At first it was hard to pinpoint what was missing. All the basic trappings of a presidential campaign were in place. The Olympic Stadium in Moscow was packed on Friday with supporters of one of the candidates, a young, handsome billionaire named Mikhail Prokhorov. There were pins, scarves and pamphlets embossed with his name. Children waved flags in the stadium bleachers. Journalists scampered about, trying to ask the candidate what he would do as Commander in Chief. But somewhere in the air, and on the people's faces, hung the sense that this was all a little pointless. The results of Sunday's presidential election, at least according to the front-runner, Vladimir Putin, had pretty much been decided several years ago.
That is what Putin told the nation on Sept. 24, when he announced that he would leave the post of Prime Minister and return to the presidency, which he already held between 2000 and '08. "I want to say it straight out," Putin declared that day during a congress of his political party, United Russia. "The agreement over what will be done in the future was reached between us several years ago." He was talking about the agreement he had made with his protégé, Dmitri Medvedev, who has kept Putin's presidential seat warm for him for the past four years. They have agreed to switch places this spring, with Putin again becoming President and Medvedev becoming Prime Minister, in a maneuver that was dubbed by Russian pundits as the rokirovka, or castling, a move in the game of chess in which the king and the rook switch places to protect the king.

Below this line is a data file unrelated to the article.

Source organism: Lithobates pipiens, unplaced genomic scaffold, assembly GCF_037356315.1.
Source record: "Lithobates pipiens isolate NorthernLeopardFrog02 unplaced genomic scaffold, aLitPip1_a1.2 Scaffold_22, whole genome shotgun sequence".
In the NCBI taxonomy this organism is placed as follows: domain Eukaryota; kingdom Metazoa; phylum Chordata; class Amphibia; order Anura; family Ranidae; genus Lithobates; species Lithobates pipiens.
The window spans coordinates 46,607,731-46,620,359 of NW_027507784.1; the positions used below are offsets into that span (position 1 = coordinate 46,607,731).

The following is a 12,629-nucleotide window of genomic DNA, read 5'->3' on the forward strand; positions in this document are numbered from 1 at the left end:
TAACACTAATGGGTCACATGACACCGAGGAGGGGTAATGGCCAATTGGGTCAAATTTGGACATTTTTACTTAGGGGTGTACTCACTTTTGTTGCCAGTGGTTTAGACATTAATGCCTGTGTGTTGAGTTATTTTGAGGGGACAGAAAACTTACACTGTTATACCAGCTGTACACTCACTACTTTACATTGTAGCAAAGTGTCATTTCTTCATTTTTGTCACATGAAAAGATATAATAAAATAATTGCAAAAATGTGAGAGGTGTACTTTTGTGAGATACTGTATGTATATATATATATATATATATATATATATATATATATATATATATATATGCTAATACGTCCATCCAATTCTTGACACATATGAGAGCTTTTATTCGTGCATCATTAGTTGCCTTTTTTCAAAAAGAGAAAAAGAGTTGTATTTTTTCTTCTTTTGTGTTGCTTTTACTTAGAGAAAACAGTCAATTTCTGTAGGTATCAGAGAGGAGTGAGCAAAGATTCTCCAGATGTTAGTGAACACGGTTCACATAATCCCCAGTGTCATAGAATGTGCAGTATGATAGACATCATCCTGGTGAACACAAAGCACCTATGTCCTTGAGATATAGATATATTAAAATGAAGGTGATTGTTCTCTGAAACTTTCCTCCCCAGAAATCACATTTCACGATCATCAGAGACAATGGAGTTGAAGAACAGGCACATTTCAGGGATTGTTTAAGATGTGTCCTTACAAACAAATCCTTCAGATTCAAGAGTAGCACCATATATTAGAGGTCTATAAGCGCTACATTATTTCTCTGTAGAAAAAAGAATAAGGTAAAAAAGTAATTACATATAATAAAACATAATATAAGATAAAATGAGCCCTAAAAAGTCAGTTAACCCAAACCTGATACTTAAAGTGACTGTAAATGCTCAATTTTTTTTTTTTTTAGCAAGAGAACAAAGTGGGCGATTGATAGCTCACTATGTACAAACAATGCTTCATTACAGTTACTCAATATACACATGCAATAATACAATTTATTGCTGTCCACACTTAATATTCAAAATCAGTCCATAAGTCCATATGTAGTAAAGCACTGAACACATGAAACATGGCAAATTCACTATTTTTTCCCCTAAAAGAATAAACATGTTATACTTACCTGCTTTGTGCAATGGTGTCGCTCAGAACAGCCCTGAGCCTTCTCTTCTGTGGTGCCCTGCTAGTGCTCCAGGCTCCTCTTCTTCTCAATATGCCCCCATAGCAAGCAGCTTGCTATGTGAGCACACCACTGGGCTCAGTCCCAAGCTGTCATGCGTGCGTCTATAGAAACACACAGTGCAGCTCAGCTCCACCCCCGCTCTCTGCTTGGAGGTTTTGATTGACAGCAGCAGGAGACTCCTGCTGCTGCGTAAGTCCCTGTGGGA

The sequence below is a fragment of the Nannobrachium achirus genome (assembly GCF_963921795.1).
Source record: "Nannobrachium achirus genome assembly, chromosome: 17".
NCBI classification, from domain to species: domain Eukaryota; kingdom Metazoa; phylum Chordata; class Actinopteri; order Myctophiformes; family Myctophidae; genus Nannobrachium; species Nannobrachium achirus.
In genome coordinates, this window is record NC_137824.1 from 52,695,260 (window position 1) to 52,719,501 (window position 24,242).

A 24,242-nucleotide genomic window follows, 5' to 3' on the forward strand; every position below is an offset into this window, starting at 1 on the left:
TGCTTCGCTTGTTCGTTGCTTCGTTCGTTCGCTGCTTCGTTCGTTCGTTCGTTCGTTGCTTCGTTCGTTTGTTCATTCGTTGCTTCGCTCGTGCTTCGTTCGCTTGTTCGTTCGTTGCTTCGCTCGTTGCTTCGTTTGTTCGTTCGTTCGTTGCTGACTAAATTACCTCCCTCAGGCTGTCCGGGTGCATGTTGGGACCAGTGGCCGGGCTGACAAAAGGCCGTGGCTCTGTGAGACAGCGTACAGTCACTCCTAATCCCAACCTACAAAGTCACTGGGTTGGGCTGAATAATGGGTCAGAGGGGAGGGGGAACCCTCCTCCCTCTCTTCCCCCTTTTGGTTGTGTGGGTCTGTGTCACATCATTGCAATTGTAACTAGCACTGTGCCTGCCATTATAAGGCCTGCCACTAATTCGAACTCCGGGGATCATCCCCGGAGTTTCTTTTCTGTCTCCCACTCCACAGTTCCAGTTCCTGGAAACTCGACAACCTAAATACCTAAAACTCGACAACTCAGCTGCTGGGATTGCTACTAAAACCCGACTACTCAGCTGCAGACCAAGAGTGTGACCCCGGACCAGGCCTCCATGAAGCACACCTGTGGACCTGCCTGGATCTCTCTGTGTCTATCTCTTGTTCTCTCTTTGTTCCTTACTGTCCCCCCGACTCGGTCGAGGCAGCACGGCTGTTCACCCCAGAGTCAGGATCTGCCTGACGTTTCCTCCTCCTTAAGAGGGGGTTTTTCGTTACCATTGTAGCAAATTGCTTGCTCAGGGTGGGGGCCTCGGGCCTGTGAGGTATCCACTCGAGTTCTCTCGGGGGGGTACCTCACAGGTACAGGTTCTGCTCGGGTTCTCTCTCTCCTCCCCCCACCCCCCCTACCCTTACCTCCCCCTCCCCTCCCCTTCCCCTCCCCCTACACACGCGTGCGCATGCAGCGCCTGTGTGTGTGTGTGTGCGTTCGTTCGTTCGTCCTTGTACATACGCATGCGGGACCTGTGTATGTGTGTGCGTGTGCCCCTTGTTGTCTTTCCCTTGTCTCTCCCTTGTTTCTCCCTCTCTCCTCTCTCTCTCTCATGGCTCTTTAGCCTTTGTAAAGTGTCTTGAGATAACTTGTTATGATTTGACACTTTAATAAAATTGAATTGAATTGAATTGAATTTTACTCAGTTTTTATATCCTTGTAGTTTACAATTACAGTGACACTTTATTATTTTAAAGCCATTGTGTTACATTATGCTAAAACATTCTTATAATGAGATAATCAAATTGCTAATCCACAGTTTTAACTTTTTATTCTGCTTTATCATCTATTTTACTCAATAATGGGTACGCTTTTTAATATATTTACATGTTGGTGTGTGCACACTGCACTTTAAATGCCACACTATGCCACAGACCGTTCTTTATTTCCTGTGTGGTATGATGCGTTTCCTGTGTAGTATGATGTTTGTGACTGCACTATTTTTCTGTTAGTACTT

Minutes later, when Putin had left the podium, Medvedev got on the stage and made an announcement that seemed out of sync with Putin's or perhaps designed to calibrate it politically. "The most important thing," Medvedev said, playing his role as the more liberal of the two, "is that the choice always remains with ... the Russian people." And so began a six-month effort to slather the rokirovka in democratic paint.
Many people have resisted this. The rokirovka, according to opinion polls taken since September, was the leading reason why hundreds of thousands of people have taken to the streets in recent months to demand fair elections and true democracy. These have been the largest demonstrations against the government since the fall of the Soviet Union, and they have made this election the most exciting and contentious in a decade. But they did not make it any less predictable. Putin is still sure to win.
Clearing away all the fear mongering and populism that has defined Putin's campaign, its basic message could be whittled down to this: Who if not Vladimir Putin? The question is, of course, rhetorical. All of the candidates allowed to run against Putin in this vote feel like foils, sparring partners, intended to make him look like the stronger, saner and more effective man on the ballot.
Each of the rivals is also meant to soak up a specific segment of the protest votes. Gennadi Zyuganov, of the Communist Party, attracts the millions of mostly elderly voters who yearn for a return to the Soviet past, to central planning, nationalized industry and the ultimate nanny state. Vladimir Zhirinovsky, leader of the nationalist Liberal Democratic Party of Russia, appeals to Russia's roughneck demographic. Having once said on camera that U.S. Secretary of State Condoleezza Rice should be gang-raped by Russian soldiers, his rants make Rush Limbaugh sound like a roadie for the Grateful Dead. He and Zyuganov have run and lost in almost every presidential race since communism fell, and traditionally share about 20% of the vote between them.